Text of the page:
xt7sf7664q4v https://nyx.uky.edu/dips/xt7sf7664q4v/data/mets.xml University of Kentucky Fayette County, Kentucky The Kentucky Kernel 19230112  newspapers sn89058402 English  Copyright is retained by the publisher. http://www.kykernel.com The Kentucky Kernel The Kentucky Kernel, January 12, 1923 text The Kentucky Kernel, January 12, 1923 1923 2012 true xt7sf7664q4v section xt7sf7664q4v The Kentucky Kernel
UNIVERSITY OF KENTUCKY
VOL. XIII

LADY

LEXINGTON, KY JANUARY 12, 1923

WINDERMERE'S

SELECTED

FAN

SEMESTER

Parts

COPY IS IN THE LIBRARY
Manuscripts Have

Been Ordered by Dramatic

NOTICE!

Vocational guidance qucstion-airc- s
will be distributed through
the mail boxes to all women
students the first part of next
week. These will be similar to
the ones used last year, and will
be used in 'a program of great
assistance to university girls in
the selection and choosing of a
suitable vocation. Girls are requested to fill these out as soon
as possible and turn them in to
Dean Jewell's office.

'Comedy of Manners" by Oscar
Wilde, Has Seven Principal

Twenty-Fiv- e

RHODES AND PRIBBLE TO

NOTICE!

AS STROLLER

PLAY OF NEKT

No. 14

A number of overcoats have
been taken from classrooms and
halls. I am asking students to
be careful
where they leave
their coats and report promptly
any thefts to Dean Jones. Information leading to the identification of the thieves should be
given at once to the President's

ASSIST VARSITY

office.

BUCHHEIT, FROSH COACH

WINN, COUNCIL DECIDES
Graduate System of Coaching is
Adopted at Meeting of Athletic
Council.

FRANK L. McVEY,

Rumor Has it That Possibly Another Member May Be Added
to Advisory Board.

President.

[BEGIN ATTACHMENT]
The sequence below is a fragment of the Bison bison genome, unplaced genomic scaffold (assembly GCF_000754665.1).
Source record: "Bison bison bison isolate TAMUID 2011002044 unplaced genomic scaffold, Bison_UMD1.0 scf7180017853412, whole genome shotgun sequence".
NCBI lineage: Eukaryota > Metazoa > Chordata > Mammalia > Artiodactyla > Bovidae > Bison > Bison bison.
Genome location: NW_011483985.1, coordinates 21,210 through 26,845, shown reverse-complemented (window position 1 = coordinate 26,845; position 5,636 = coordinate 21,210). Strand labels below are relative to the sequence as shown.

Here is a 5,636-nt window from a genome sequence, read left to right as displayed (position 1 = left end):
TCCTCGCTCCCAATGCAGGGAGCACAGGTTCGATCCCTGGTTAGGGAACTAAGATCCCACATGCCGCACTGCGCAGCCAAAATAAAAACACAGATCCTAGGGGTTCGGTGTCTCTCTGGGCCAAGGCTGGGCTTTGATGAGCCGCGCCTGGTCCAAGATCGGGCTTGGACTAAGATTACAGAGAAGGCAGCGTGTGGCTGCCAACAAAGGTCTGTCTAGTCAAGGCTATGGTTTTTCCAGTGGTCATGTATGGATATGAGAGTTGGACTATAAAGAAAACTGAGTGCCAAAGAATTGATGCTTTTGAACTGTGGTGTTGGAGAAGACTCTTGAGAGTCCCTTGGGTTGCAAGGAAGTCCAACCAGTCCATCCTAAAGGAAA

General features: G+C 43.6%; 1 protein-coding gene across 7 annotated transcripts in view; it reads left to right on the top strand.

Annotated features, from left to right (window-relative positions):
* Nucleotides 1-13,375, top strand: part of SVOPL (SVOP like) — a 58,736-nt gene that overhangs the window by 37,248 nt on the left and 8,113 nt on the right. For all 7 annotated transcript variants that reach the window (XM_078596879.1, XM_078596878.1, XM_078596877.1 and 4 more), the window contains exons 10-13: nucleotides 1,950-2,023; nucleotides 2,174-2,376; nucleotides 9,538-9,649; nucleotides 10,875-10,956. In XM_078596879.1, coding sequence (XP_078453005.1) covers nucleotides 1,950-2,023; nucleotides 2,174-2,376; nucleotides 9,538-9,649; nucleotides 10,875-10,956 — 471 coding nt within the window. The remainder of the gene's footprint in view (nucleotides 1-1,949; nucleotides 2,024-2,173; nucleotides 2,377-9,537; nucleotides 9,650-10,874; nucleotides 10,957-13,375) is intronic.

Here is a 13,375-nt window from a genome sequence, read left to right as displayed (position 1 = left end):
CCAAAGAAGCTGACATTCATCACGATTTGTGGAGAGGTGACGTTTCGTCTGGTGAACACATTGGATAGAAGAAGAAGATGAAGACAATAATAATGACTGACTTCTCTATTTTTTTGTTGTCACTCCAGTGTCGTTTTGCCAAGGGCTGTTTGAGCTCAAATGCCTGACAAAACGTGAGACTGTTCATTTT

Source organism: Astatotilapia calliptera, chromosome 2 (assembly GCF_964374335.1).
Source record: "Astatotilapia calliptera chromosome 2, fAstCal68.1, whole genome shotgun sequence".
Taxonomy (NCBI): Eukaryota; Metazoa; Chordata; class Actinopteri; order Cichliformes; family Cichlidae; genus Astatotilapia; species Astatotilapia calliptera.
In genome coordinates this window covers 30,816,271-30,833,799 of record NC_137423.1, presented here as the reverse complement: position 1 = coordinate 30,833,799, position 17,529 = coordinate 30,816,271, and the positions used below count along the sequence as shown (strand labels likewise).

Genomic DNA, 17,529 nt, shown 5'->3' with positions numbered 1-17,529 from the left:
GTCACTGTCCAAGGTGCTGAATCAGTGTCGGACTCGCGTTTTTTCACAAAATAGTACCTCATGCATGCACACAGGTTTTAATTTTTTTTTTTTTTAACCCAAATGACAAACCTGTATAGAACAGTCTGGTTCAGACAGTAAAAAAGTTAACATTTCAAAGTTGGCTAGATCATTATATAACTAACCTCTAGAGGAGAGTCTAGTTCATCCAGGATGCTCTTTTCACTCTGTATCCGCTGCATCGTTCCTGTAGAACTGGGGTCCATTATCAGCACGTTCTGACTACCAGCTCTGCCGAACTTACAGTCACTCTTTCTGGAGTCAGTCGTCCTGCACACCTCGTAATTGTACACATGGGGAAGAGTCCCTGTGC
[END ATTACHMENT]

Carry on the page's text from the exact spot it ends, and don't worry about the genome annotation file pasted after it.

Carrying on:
Organization.

--

"Lady Windermere's Fan" by Oscar
Wilde, is the play selected by the
Strollers for their 1923 production. It
is the type of play commonly known
as a "comedy of manners" and finds
its background in English society of
the early nineties. There are sixteen
parts in the play, nine female and
seven male.
The tryouts will commence within
the next ten days, according to Director John Burks. Only the seven
principal parts will be competed for,
however. It is urged that those expecting to try out pick one of these
principal parts to which he or she may
aspire, and become familiar with them.
A copy of the play has been placed
on reserve in the University Library,
at which place the play may be read.
The Stroller organization expects 25
manuscripts of the play to arrive soon.
The principal parts for women are
Mrs.
those of Lady, Windermere.
Erlynne, and the Duchess of Berwick.
Lady Windermere is a young woman,
not far from 20; Mrs. Erlynne is supposed to look not more than 30, although the mother of a married
daughter; the Duchess of Berwick v
as old as her actions indicate.
The male parts of chief importance
are: Lord Windermere, slightly older
than his wife; Lord Darlington, the
other man, and nearly the same age;
Lord Augustus Lorton, a middle-age- d
bachelor; Dumby, the chief comedy character of the play, evidently
bachelor with a double-face- d
a middle-age- d
character.
All characters are members of the
smart English society of the day, cultured, fashionable, and artificial' a society to which an onion was more ornamental than useful. A perusal of the
play will dictate the choice of a role
(Continued

on Page Four)
K

LOVE, NOT CHARITY,
WANTED BY RUSSIA
M.

WESLEYANS
K

K-

--

TO OPPOSE

Bloomered Quintets Will Clash in
University Gym; U. K. Girls
Seek Revenge.
The Kittenettes of the University
will usher in the basketball season at
the Universty Saturday night at 8:00
o'clock when they play the Wesleyan
Quintets on the Gym floor.
The girls have not forgotten the two
defeats that Wesleyan handed them
last season and are out for "sweet revenge." The probable lineup of the
two teams is not available, but it is
supposed that the two teams will be
composed mostly of last year's veter
ans.
Kittenettes squad has a wealth of
material in Miss Blanding, Miss Wilson, Miss Potter, the captain of last
year's team, Miss Hall and Miss Ligon
both of whom played with Georgetown last year. Miss Carroll, Miss